When I moved again, I became aware of my bodily changes as well. I had transformed into a werewolf, more wolf than a man. Then the strongest feeling of all broke through: the longing for blood. Human blood. Better yet: the blood of a Veela, the eternal enemy of the werewolves. The ones who dared to stand in our way. I knew where to find her. I still could recall the enjoyment of the last time I had tasted her blood. That time, I had drunk it in my human form when my rationality had been interfering with my raw bestial instincts. I had stopped myself then, denying myself what I wanted deep inside. I would not be hindered tonight.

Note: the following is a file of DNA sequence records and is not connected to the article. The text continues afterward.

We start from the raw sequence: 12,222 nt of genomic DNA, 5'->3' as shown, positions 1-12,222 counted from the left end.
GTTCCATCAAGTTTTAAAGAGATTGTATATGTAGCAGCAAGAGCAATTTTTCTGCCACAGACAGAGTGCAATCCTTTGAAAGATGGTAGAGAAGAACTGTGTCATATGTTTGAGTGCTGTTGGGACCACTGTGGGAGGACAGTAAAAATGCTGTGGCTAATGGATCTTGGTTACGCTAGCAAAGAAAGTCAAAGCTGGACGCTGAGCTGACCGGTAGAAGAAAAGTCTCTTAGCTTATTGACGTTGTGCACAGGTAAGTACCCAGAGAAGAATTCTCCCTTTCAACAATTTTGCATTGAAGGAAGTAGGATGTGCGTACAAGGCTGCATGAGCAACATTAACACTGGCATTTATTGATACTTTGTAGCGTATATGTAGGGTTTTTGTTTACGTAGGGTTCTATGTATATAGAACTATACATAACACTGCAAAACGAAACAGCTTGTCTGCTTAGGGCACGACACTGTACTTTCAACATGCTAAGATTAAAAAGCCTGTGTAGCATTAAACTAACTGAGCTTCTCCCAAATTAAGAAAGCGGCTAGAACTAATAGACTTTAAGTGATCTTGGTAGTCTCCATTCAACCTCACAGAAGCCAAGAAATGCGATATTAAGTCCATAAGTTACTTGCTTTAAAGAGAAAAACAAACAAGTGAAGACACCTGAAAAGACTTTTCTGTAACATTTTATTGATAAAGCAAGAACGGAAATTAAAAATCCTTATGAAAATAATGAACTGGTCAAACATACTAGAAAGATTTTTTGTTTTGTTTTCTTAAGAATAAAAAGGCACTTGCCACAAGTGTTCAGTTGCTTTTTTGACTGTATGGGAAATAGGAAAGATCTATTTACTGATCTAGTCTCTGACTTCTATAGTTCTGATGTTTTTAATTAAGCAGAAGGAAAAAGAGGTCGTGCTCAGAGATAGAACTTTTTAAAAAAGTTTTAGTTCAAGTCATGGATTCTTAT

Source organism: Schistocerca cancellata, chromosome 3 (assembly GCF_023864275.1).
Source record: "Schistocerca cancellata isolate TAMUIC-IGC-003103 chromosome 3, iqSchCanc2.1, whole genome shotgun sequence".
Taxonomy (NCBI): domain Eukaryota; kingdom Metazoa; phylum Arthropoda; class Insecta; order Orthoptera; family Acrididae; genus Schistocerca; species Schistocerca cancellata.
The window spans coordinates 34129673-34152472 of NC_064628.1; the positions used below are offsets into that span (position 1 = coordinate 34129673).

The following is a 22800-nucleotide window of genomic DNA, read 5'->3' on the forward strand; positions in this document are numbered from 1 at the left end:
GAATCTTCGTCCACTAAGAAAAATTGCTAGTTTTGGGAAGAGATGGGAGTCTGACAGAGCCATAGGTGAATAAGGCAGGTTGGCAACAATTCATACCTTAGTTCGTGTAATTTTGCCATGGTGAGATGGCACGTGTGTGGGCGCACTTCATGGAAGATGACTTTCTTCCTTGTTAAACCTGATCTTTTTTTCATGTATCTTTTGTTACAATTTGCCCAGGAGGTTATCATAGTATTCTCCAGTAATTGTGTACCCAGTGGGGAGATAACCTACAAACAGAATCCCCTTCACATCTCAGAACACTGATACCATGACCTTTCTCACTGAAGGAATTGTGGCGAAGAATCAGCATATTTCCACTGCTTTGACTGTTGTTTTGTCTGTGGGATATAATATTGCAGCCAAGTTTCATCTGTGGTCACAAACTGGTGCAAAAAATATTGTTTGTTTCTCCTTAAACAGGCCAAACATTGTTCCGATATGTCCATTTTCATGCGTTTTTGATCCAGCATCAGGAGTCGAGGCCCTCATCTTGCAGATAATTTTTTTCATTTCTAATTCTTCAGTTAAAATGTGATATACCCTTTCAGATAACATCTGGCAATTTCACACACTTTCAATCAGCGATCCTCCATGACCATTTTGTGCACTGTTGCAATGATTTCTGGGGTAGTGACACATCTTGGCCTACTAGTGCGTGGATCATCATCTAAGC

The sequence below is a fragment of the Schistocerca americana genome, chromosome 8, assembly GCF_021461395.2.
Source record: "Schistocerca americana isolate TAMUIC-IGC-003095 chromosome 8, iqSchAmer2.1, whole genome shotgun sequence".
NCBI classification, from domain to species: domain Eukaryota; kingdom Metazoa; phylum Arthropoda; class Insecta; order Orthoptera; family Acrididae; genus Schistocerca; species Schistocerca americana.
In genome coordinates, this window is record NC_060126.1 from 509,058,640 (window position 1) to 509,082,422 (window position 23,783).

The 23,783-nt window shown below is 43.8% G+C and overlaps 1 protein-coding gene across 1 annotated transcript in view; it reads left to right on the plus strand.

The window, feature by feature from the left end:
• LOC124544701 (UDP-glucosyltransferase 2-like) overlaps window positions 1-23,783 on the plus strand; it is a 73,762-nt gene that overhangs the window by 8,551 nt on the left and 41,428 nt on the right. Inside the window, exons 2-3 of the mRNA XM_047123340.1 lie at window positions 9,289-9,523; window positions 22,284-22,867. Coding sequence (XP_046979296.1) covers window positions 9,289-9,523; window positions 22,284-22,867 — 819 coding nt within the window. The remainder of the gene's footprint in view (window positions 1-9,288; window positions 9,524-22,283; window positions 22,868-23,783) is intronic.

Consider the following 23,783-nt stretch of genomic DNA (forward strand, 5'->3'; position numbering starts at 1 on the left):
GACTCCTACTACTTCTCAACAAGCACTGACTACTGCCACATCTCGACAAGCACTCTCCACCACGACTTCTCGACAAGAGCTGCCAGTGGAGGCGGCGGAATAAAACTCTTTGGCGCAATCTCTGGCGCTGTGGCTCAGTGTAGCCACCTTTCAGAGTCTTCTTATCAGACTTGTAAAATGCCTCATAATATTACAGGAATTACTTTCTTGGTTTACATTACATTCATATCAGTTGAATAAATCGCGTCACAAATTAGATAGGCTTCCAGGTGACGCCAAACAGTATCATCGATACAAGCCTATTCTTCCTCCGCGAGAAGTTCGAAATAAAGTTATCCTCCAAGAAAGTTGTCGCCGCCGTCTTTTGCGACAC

I started heading back. I felt anticipation. There was no clear image or plan, I merely followed my instincts, toward fulfilment of my immediate desire. I arrived at Sheena's house and went for the window. She would be easy to slay.